Because each Kampo medicine contains a vast number of ingredients, the biological effects are presumably mediated by multiple active components and their various target sites of action. Thus, a study involving any specific medicinal component or site of action is, in principle, inadequate. To clarify the action of such a complicated medicine requires an exhaustive approach such as transcriptome or proteome analysis. However, there have been very few studies that adopt an "omics" approach aimed at studying the pharmacology of Kampo medicines.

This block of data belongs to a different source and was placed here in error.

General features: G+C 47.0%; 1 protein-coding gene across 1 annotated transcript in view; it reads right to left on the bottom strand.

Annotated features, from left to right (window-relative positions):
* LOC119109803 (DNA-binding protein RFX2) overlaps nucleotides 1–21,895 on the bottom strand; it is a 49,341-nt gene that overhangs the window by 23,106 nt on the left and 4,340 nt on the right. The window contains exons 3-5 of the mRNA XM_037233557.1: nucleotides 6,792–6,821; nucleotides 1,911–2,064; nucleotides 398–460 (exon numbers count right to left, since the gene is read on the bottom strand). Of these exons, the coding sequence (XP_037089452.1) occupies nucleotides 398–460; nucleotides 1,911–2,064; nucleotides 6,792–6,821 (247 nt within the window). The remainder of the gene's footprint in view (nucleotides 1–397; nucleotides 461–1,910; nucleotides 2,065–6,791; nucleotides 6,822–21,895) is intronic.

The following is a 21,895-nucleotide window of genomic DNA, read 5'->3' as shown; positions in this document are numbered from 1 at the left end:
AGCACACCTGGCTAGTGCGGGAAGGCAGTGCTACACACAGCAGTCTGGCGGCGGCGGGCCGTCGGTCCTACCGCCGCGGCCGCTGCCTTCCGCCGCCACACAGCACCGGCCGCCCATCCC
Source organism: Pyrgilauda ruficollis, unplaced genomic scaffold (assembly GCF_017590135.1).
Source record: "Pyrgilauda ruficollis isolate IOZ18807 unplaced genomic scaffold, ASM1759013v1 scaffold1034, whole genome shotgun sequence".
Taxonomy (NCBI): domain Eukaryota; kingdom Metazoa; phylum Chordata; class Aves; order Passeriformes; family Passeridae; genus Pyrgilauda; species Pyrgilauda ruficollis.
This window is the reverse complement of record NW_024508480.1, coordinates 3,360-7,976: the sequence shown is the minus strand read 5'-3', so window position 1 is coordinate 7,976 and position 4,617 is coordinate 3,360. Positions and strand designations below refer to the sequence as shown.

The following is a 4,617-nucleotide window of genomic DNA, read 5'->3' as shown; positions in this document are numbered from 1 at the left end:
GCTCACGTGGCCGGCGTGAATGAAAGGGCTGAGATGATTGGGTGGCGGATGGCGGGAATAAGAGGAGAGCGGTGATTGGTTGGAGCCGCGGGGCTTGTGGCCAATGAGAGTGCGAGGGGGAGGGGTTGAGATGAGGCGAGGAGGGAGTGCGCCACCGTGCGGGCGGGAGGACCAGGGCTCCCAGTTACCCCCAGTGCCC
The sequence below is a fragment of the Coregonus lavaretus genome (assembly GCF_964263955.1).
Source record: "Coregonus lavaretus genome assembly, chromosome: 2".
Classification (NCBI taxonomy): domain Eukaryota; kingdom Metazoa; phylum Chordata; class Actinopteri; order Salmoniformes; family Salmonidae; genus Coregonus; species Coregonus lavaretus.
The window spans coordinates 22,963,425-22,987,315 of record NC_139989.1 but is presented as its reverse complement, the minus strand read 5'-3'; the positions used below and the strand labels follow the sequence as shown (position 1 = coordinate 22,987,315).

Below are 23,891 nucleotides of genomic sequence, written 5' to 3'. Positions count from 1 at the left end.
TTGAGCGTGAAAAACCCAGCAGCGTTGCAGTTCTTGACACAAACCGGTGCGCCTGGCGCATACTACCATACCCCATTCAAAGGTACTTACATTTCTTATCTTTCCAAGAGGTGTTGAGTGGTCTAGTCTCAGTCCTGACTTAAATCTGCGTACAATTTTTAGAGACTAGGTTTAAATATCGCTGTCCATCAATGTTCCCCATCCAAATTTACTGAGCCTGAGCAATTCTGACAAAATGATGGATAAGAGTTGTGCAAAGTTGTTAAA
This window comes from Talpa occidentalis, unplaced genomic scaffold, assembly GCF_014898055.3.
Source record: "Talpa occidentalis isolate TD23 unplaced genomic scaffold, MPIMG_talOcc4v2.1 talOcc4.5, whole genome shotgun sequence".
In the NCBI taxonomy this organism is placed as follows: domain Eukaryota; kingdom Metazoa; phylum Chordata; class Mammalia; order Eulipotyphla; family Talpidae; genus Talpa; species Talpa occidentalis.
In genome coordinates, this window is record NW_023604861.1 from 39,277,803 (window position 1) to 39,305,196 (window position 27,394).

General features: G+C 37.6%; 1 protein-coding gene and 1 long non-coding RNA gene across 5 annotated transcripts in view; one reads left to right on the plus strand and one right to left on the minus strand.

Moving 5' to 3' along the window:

Here, we have attempted to resolve the above-mentioned problem by using the following approaches. 1) We investigated the effect of JTX on gene expression in the large intestines. As previously described, the effect of JTX extends over various organs and the entire body. However, the biological properties of JTX on the intestines may involve a broad spectrum of pharmacological effects. 2) We used GeneChip® arrays to obtain a genome-wide profile of gene expression after JTX treatment. 3) We compared enteric flora-present specific pathogen-free (SPF) and enteric flora-absent Germ-free (GF) mice of the IQI strain to evaluate the influence of microflora on the action of JTX. 4) To determine the effect of the difference of immune properties the same experimental investigation was additionally performed on SPF Balb/c mice. Our investigation has identified a possible molecular pathway to explain the well-known effect of JTX in reducing the incidence of viral infections. Specifically, JTX enhances interferon-α production via elevation of steady-state expression level of interferon regulatory factors such as Stat1, Stat2, Isgf3γ and Irf7.